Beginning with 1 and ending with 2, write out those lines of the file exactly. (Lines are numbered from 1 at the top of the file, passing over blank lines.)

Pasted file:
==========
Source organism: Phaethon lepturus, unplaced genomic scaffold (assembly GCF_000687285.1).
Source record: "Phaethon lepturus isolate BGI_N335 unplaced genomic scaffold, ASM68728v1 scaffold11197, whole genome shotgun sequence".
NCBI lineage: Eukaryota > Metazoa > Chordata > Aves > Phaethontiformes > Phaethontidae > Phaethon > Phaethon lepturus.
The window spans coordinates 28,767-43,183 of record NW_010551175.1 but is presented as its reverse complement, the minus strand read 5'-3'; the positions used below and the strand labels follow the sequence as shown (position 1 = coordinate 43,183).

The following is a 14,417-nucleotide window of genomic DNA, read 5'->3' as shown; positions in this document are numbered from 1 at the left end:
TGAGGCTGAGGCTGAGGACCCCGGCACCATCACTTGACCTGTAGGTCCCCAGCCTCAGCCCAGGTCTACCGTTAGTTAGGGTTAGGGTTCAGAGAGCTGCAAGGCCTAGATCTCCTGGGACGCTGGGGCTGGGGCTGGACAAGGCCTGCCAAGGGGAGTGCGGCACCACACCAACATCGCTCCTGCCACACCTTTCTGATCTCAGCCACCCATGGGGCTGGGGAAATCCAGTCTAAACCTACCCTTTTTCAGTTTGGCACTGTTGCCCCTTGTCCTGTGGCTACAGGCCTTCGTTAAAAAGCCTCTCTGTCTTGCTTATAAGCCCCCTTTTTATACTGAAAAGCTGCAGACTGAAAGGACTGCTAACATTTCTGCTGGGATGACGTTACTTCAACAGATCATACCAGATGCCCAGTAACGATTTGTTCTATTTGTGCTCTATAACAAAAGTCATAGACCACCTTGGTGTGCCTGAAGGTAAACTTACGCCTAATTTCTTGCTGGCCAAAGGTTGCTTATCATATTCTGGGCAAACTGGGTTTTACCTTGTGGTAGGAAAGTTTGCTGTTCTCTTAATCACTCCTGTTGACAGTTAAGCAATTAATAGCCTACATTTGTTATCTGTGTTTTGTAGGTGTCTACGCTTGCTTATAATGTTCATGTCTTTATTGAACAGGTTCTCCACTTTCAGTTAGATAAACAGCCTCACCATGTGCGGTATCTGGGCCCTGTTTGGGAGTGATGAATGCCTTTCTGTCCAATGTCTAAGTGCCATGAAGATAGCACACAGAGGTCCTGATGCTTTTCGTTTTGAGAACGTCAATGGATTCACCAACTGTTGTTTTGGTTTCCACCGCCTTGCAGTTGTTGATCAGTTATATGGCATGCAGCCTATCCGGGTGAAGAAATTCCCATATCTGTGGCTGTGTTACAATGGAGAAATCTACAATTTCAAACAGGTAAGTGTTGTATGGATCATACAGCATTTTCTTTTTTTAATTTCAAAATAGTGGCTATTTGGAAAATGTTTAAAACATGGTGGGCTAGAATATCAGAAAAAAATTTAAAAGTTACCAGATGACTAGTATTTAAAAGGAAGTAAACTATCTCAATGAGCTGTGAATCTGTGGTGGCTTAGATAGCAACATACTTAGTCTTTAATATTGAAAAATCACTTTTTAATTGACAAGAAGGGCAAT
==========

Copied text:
Source organism: Phaethon lepturus, unplaced genomic scaffold (assembly GCF_000687285.1).
Source record: "Phaethon lepturus isolate BGI_N335 unplaced genomic scaffold, ASM68728v1 scaffold11197, whole genome shotgun sequence".